I won't lie, after the previous date (Date #4: General Rules for a (Bad) First Date) I was a bit nervous to go on another date. But I was definitely curious about meeting Bachelor #8 because he's the first Bachelor that a Matchmaker knew through real-life connections (turns out he's my cousin's friend's brother's best friend's brother, not just my cousin's friend's best friend's brother as I had previously thought). The fact that it was through five degrees of separation (more than double my Bacon Number) made it even better.
The really good news was that Bachelor #8 and I got along well. We talked on the phone a few times to schedule the date (he lives in San Diego, but was visiting family in LA), and texted in the interim. After my frustration at the lack of communication from Bachelor #6 planning Date #4, I was impressed that Bachelor #8 found a happy medium of being in touch but not all up in my business.
A happy medium of communication was important this particular week because work took over my life. I freelance in film & TV: this year I've worked on short films, commercials, PSAs, a TV pilot, a dance instructional video for kids, and you never know what the freelance life is going to throw at you. But one thing is always the same: really long hours. You're on set for at least 12 hours per day and most shoots take longer than scheduled, so I usually figure shoots will be 13-15 hours (not including travel time). Last weekend I was working, so Saturday morning I was up at 4:30am for a 6:45am call time, and was headed home at 10:45pm that night (16 hour day, with a 45 min commute each way). Sunday was similar hours (14 hour day with 45 min commute each way), and Monday we had a night shoot so I started work at 4:30pm and finished at 7am the next morning (16.5 hour day with 30-45 min commute each way).
I'm not complaining, I know I'm lucky to work in this industry, but people outside of the film industry often don't know how intense the work schedule can be. Luckily my friends and family are very understanding about my erratic schedule, they know that I'll largely be out of communication when I'm working but I'll get in touch when I can. Most of my friends work in film, and a friend even calls people who don't work in film "Unicorns" because they're so rare.
This week I've been wondering, could I date a Unicorn?
(Like this guy?)
B#8 is in fact a Unicorn: he works an office job with a regular Monday through Friday schedule. He does cool, interesting work, but definitely very different from what I do.
This date made me think about different levels of compatibility, specifically for a first date vs. an actual relationship.
Compatibility Needed for a Good First Date:
1. A location you can meet at
2. An hour or two that works for both people's schedule
3. Some common interests and compatible senses of humor help
B#8 and I had decided to meet at a smoothie place (which turned out to be a good plan as it was 100 degrees outside), and we'd set a time (on a day I wasn't working and he was visiting his family in LA). As we started chatting in person it was clear we had some common interests, we'd seen a bunch of the same TV shows and movies, and like some of the same music. I think we have similar senses of humor, we at least weren't offending each other (unlike Date #4). I enjoyed hanging out with B#8, and enjoyed the smoothie (he had kindly bought my smoothie for me, a chivalrous move). We chatted for about two hours before either of us realized what time it was, and that we should go our separate ways.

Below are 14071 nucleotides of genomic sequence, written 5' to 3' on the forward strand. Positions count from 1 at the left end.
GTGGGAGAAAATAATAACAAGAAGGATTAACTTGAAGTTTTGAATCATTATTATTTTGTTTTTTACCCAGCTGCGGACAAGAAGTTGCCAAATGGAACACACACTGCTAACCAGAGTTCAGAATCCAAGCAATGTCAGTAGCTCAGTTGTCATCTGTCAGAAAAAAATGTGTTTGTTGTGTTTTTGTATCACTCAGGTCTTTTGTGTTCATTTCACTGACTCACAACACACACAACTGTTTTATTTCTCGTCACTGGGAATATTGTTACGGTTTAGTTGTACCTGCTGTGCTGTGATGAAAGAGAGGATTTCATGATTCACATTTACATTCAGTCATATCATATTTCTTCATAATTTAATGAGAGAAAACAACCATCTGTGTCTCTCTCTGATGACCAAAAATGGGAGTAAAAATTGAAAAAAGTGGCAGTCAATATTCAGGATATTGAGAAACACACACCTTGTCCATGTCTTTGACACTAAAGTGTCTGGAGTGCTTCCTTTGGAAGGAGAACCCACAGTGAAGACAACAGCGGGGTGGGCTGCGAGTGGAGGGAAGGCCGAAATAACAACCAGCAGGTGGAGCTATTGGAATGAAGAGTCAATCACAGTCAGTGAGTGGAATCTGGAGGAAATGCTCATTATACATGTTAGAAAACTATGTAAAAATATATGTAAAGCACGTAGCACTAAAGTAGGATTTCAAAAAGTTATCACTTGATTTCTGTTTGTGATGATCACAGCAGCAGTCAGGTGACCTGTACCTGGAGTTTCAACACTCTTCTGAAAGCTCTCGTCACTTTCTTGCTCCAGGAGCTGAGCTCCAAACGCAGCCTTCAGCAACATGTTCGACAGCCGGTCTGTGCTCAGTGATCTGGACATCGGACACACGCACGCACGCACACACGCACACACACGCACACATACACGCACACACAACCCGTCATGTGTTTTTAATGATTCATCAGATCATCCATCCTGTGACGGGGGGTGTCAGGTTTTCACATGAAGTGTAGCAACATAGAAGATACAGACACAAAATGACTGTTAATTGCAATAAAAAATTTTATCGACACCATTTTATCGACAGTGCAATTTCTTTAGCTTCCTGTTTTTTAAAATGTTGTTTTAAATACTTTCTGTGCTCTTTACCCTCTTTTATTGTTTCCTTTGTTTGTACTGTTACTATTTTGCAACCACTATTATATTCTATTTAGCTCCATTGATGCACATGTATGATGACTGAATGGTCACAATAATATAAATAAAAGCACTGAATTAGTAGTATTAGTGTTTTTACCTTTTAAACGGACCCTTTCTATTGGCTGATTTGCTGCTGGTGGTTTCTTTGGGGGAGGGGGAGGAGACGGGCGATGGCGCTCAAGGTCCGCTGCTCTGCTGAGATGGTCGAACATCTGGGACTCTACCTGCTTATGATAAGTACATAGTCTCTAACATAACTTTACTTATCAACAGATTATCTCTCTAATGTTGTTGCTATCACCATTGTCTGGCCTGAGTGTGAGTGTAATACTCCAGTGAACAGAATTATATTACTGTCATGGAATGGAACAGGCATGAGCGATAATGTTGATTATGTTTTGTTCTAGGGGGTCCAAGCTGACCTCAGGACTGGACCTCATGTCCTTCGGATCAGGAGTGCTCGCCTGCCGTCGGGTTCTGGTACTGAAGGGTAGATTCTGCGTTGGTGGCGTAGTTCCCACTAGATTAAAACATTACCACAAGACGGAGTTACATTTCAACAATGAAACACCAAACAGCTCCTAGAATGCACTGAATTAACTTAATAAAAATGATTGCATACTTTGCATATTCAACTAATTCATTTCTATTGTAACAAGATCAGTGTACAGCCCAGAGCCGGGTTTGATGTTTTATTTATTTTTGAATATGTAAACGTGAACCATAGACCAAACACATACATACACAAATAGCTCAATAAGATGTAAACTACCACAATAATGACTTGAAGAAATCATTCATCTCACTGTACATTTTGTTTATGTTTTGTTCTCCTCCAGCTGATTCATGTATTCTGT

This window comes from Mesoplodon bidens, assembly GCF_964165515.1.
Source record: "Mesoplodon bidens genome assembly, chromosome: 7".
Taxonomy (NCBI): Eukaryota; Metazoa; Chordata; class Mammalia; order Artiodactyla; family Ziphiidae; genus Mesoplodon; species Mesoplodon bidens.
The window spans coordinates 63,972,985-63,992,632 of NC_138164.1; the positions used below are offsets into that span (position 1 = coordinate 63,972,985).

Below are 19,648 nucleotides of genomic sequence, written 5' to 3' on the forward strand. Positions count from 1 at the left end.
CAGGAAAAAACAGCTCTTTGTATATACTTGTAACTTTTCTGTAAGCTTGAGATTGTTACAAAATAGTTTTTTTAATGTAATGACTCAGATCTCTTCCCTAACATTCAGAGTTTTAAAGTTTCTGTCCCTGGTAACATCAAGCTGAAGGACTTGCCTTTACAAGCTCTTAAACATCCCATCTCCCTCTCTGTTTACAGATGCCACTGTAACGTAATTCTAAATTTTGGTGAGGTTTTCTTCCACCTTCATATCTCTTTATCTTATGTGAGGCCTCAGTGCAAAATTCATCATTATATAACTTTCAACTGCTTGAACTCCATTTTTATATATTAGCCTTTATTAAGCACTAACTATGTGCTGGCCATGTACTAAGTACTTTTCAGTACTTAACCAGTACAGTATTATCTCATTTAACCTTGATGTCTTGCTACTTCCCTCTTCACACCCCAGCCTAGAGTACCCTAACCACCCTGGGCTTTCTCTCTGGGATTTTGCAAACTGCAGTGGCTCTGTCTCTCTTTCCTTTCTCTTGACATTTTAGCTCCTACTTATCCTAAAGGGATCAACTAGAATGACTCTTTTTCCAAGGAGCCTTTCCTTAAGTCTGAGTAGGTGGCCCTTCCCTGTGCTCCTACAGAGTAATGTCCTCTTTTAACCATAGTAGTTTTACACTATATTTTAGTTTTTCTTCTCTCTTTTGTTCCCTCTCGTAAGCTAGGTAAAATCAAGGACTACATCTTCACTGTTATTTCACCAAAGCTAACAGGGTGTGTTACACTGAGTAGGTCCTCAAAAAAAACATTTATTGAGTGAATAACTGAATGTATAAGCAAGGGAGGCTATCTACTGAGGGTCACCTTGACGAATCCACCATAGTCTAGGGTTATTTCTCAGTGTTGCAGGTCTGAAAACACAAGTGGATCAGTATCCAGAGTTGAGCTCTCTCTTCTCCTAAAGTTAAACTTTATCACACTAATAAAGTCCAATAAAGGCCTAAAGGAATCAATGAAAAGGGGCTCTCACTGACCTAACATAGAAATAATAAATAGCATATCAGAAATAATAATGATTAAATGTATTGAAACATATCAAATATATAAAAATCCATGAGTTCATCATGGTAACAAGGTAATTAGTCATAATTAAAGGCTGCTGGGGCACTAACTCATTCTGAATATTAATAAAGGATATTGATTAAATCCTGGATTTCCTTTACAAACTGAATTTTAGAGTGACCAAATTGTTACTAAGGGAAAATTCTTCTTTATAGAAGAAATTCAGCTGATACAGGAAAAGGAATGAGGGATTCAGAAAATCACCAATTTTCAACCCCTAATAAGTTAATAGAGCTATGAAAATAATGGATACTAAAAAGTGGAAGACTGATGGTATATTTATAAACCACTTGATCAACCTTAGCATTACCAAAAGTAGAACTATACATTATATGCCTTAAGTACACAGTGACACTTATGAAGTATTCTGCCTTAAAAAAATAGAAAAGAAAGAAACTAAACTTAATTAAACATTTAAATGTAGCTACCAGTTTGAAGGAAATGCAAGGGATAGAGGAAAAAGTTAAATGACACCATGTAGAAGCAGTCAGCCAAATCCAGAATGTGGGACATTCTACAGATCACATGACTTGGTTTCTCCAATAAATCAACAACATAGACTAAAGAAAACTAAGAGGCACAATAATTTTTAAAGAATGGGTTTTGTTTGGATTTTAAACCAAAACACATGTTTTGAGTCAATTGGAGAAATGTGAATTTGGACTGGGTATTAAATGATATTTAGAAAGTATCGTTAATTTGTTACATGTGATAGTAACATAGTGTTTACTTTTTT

As I was driving home I felt a bit down. Why would I feel down when I just had a date that I enjoyed? I realized I was having the same OkCupid experience I usually had before the experiment: meeting nice guys that I have some things in common with, but not enough compatibility to actually date.
So I started thinking about all the factors that need to line up for two people to really be relationship compatible.
Compatibility Needed for a Relationship:
1. Mutual attraction
2. Geographic proximity
3. Compatible schedules
4. Compatible senses of humor
5. Compatible communication styles
6. Compatible moral codes
7. Compatible goals
8. At least some overlap in movies/TV preferences
9. Enough common taste in music for a road trip now and then
How about religion? Politics? Whether you want to have kids or not? Dogs vs. Cats? The list could go on forever. It seems so daunting to me at times. What's really essential for a relationship or what can you compromise on?
Honestly, if it weren't for the experiment this is probably the point where I would deactivate my OkCupid account and "focus on work" and "my relationship with myself" etc. I think it's good that the experiment forces me to hang in there (although I am not slacking on work or "my relationship with myself"). I can stop the experiment whenever I want, of course, but there's already another Matchmaker week going (my brother Greg's week) and other Matchmakers lined up. And I know the experiment is helping me learn and grow, so let's see where this adventure leads!
The experiment is teaching me to be more resilient: instead of giving up after a bad date or even after a good date that won't lead to a relationship, I assess, evaluate, and then keep going. And I hope that reading this can help encourage you too. Dating can be tough, relationships are tough, being single can be tough. Some cliche about the journey, not the destination, right?
So chin up, and keep going!